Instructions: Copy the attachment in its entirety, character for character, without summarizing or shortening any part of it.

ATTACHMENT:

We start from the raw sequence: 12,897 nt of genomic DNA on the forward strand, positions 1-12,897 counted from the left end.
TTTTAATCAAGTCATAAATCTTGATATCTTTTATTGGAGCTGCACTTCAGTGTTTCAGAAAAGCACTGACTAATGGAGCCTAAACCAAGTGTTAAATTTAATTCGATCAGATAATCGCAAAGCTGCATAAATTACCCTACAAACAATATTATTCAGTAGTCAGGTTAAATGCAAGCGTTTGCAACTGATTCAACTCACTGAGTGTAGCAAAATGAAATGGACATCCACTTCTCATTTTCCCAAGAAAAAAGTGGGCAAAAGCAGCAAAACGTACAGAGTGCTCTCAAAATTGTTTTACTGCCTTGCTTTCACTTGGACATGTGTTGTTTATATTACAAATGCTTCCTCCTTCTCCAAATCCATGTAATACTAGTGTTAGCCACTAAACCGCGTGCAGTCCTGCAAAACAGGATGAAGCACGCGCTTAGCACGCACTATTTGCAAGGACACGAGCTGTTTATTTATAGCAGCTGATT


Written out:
We start from the raw sequence: 12,897 nt of genomic DNA on the forward strand, positions 1-12,897 counted from the left end.
TTTTAATCAAGTCATAAATCTTGATATCTTTTATTGGAGCTGCACTTCAGTGTTTCAGAAAAGCACTGACTAATGGAGCCTAAACCAAGTGTTAAATTTAATTCGATCAGATAATCGCAAAGCTGCATAAATTACCCTACAAACAATATTATTCAGTAGTCAGGTTAAATGCAAGCGTTTGCAACTGATTCAACTCACTGAGTGTAGCAAAATGAAATGGACATCCACTTCTCATTTTCCCAAGAAAAAAGTGGGCAAAAGCAGCAAAACGTACAGAGTGCTCTCAAAATTGTTTTACTGCCTTGCTTTCACTTGGACATGTGTTGTTTATATTACAAATGCTTCCTCCTTCTCCAAATCCATGTAATACTAGTGTTAGCCACTAAACCGCGTGCAGTCCTGCAAAACAGGATGAAGCACGCGCTTAGCACGCACTATTTGCAAGGACACGAGCTGTTTATTTATAGCAGCTGATT